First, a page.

Adults can find it challenging to talk with teens and young adults about relationships. Experience brings with it a perspective that can sometimes make it difficult to connect with someone who is in (or about to start) their first romantic relationship.  It’s important; however, to try and recall those days of uncertainty, infatuation, passion, and confusion.

Here are a few things caring adult allies can do to help set a respectful tone for communication with young people about relationships:

Recall your first relationships.  Do you remember how it felt to have a crush or go out on a date for the first time?  Try not to remember it with your adult “lens,” but with the strength and authenticity of a 15- or 16-year old.  Recall or imagine the intensity of early romances and how stressful it was (or might have been) to realize the relationship may not last as long as hoped.  This can be an empathy-building exercise as you engage with teens in dating situations or romantic relationships.  Empathy can help us better connect and fuel a lasting bond.

Try not to diminish the seriousness of feelings.  “You’ll get over this” and “When I was your age…” aren’t the best starters or responses, even if you believe them to be true.  Sometimes we aren’t looking for solutions or fixes – we’re looking for someone to value our perspective and consider it important enough to give attention.

Start with “I can tell this is important to you.”  Validation is something we all seek – regardless of age.  Hearing that someone sees the weight of a problem or issue is sometimes all we need to calm down and get some clarity.  Open-ended questions can keep the conversation going, “Tell me more about how this person makes you feel” and “They seem really special to you, I want to hear all about them.”  These are also opportunities to reinforce positive characteristics and elements of the relationship (“Wow it seems like they really appreciate how smart you are!”) and identify some dangerous or concerning dynamics (“How do you feel when they text you like that all the time?”). Listening and being present during someone’s pain can be enough – we don’t always need to have the answers or a sage piece of advice.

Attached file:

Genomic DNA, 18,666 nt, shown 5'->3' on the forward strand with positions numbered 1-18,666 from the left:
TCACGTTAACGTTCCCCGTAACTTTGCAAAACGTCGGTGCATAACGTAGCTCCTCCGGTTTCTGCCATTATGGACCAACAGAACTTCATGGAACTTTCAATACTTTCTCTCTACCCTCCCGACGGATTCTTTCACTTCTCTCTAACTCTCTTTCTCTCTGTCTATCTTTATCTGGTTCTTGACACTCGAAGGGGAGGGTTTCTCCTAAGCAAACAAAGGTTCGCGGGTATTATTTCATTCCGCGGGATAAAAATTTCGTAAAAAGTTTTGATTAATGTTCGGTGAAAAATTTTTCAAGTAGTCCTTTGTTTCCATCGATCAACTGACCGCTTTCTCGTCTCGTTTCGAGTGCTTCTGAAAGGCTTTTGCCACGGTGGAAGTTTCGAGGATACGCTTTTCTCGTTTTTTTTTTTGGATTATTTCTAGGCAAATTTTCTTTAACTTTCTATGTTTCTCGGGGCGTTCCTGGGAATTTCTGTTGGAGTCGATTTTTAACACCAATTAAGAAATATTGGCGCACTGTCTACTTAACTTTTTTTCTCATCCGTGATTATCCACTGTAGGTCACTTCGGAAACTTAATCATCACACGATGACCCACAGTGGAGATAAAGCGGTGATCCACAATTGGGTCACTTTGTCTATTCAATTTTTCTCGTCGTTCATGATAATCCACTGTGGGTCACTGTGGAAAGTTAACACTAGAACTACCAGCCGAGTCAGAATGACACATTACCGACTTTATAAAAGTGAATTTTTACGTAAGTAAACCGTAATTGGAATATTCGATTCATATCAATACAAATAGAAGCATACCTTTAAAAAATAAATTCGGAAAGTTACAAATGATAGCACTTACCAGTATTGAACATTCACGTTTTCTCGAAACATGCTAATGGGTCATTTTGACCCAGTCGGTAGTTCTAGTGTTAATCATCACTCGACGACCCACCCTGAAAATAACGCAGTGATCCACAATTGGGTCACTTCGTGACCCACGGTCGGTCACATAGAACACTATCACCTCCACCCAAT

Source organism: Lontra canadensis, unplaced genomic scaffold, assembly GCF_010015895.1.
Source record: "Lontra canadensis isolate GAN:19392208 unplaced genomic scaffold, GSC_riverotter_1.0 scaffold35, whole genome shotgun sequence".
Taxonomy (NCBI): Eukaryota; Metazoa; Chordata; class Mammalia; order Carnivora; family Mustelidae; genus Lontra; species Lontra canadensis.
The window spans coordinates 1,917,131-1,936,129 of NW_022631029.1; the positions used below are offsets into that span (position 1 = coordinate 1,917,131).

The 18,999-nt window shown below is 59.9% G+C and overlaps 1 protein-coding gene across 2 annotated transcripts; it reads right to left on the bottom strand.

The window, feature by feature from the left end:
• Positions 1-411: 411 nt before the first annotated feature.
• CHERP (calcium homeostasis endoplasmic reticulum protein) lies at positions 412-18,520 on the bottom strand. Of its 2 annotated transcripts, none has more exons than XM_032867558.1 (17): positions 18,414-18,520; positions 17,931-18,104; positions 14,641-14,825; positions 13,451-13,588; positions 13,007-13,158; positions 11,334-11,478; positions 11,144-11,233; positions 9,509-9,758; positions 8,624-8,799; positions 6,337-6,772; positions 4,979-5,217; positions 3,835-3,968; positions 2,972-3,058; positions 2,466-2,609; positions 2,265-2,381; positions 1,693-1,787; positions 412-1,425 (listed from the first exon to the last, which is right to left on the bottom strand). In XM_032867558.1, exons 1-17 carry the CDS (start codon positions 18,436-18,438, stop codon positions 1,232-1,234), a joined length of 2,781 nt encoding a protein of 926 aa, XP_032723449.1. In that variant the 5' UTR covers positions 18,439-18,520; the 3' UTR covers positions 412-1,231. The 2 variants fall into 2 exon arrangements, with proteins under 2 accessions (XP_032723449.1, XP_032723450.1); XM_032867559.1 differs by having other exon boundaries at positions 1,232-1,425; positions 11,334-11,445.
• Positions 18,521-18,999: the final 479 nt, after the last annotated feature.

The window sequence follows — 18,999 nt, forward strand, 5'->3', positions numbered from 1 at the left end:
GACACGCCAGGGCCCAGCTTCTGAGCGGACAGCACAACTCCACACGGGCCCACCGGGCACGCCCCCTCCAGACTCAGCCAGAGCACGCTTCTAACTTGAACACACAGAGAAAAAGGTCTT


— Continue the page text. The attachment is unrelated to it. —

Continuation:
Please know that if you are concerned that a young person in your life is in an unhealthy and/or unsafe relationship, you don’t have to go it alone and neither do they.   Help is out there.  The National Dating Abuse Helpline provides 24-hour national web-based and telephone resources. Young people and the people who care about them can call toll free, 1-866-331-9474, text “loveis” to 22522, or log on to the interactive website to receive assistance.